Hastings was soon released at the intercession of the Dutch resident, and made use of his position at Murshidabad to open negotiations with the English fugitives at Falta, the site of a Dutch factory near the mouth of the Hugli.
She bore him two children, of whom one died in infancy at Murshidabad, and was shortly followed to the grave by her mother.
All the officers of administration were transferred from Murshidabad to Calcutta, which Hastings boasted at this early date that he would make the first city in Asia.
BERHAMPUR, a town of British India, the headquarters of Murshidabad district, in Bengal, situated on the left bank of the river Bhagirathi, 5 m.
Below Murshidabad city.
Berhampur, Murshidabad, India >>
The upper angle of it consists of rich and fertile districts, such as Murshidabad, Nadia, Jessore and the 24 Parganas.
At the beginning of the 18th century it appears as a kind of military fief held under the nawab of Murshidabad by one Asadullah Pathan, whose family had probably been its chieftains since the fall of the Pathan dynasty of Bengal in 1600.
Under the East India Company large quantities of mulberry silk were produced chiefly in Bengal, and exported to Europe; and Malda, Murshidabad, and other places in that province have long been famous for their silk manufactures.
The brass or rather bell-metal ware of Murshidabad, known as khagrai, has more than a local reputation, owing to the large admixture of silver in it.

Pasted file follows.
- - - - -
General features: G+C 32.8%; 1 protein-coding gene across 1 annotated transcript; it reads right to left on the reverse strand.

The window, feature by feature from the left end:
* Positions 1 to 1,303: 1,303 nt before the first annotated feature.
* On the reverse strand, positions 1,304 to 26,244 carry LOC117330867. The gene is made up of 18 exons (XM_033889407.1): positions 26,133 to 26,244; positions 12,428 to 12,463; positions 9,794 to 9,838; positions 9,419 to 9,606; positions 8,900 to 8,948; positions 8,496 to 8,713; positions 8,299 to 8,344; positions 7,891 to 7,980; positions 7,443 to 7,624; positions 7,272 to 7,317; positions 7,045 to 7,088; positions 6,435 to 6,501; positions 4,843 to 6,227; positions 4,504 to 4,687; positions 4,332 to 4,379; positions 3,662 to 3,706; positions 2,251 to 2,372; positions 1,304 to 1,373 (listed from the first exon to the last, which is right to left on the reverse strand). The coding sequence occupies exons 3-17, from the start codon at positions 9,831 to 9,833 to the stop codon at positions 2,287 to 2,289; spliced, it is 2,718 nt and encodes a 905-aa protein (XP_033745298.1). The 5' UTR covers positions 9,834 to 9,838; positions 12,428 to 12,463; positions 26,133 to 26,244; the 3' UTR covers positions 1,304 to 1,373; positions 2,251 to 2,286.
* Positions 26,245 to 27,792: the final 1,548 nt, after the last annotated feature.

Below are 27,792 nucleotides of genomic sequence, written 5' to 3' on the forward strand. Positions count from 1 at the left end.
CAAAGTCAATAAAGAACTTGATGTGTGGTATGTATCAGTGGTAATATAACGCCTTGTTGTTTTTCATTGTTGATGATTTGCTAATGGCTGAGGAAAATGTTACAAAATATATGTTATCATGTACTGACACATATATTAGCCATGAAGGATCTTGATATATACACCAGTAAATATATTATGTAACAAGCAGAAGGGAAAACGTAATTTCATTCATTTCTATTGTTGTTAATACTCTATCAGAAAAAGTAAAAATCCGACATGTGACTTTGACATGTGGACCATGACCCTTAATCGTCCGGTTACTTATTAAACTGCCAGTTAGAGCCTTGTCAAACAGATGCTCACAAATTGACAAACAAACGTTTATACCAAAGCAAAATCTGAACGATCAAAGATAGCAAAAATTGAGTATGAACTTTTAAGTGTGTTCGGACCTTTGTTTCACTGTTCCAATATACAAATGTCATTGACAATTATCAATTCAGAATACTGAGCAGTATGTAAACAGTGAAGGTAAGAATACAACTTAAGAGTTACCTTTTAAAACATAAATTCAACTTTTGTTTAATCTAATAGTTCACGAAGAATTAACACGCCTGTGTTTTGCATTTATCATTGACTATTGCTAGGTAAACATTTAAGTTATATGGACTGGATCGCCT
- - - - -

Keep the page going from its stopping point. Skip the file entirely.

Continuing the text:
Their headquarters are in Murshidabad district, and their agents are to be found throughout the valley of the Brahmaputra, as far up as the unexplored frontier of China.
Murshid Kuli Khan transferred his residence to Murshidabad, in the neighbourhood of Cossimbazar, the river port of all the Ganges trade.
After a few rounds of artillery fire, Suraj-ud-Dowlah fled, and the road to Murshidabad was left open.
Clive, again following in the steps of Dupleix, placed his nominee, Mir Jafar, upon the masnad at Murshidabad, being careful to obtain a patent of investiture from the Mogul court.
In 1761 it was found expedient and profitable to dethrone Mir Jafar, the nawab of Murshidabad, and substitute his son-in-law, Mir Kasim, in his place.
He retired from Murshidabad to Monghyr, a strong position on the Ganges, which commanded the only means of communication with Upper India.
A puppet nawab was still maintained at Murshidabad, who received an annual allowance of about half a million sterling; and half that amount was paid to the emperor as tribute from Bengal.
In the execution of this plan, Hastings removed the exchequer from Murshidabad to Calcutta, and for the first time appointed European officers, under the now familiar title of collectors, to superintend the revenue collections and preside in the civil courts.
He was put to death on the 4th of July 1757 at Murshidabad, by order of Miran, son of Mir Jafar, who had conspired against Suraj-ud-Dowlah and had been present at Plassey without taking part in the battle.
In the previous year, 1772, Warren Hastings had taken under the immediate management of the Company's servants the general administration of Bengal, which had hitherto been left in the hands of the old Mahommedan officials, and had removed the treasury from Murshidabad to Calcutta.
The province of Bengal, therefore, now consists of the thirty-three British districts of Burdwan, Birbhum, Bankura, Midnapore, Hugh, Howrah, Twenty-four Parganas, Calcutta, Nadia, Murshidabad, Jessore, Khulna, Patna, Gaya, Shahabad, Saran, Champaran, Muzaffarpur, Darbhanga, Monghyr, Bhagalpur, Purnea, Santal Parganas, Cuttack, Balasore, Angul and Khondmals, Puri, Hazaribagh, Ranchi, Palamau, Manbhum, Singhbum and Sambalpur, and the native states of Sikkim and the tributary states of Orissa and Chota Nagpur.